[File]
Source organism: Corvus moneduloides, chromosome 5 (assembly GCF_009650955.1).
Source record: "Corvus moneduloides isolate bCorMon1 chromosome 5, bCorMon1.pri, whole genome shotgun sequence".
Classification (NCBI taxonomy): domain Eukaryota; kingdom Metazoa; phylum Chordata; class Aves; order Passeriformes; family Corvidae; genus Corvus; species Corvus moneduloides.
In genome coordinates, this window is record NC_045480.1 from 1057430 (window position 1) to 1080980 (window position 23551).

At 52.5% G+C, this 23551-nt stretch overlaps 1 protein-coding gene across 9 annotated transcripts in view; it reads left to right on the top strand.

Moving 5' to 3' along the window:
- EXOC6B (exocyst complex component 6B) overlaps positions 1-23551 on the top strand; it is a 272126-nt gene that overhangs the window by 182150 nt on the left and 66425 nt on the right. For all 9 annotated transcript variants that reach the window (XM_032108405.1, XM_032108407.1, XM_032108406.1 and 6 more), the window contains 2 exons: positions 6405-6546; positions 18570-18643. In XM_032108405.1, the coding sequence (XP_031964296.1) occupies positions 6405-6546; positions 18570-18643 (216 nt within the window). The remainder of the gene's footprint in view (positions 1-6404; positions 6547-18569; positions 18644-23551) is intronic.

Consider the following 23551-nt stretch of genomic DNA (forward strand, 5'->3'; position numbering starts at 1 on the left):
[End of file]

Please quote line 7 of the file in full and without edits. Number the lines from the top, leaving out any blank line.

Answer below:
- EXOC6B (exocyst complex component 6B) overlaps positions 1-23551 on the top strand; it is a 272126-nt gene that overhangs the window by 182150 nt on the left and 66425 nt on the right. For all 9 annotated transcript variants that reach the window (XM_032108405.1, XM_032108407.1, XM_032108406.1 and 6 more), the window contains 2 exons: positions 6405-6546; positions 18570-18643. In XM_032108405.1, the coding sequence (XP_031964296.1) occupies positions 6405-6546; positions 18570-18643 (216 nt within the window). The remainder of the gene's footprint in view (positions 1-6404; positions 6547-18569; positions 18644-23551) is intronic.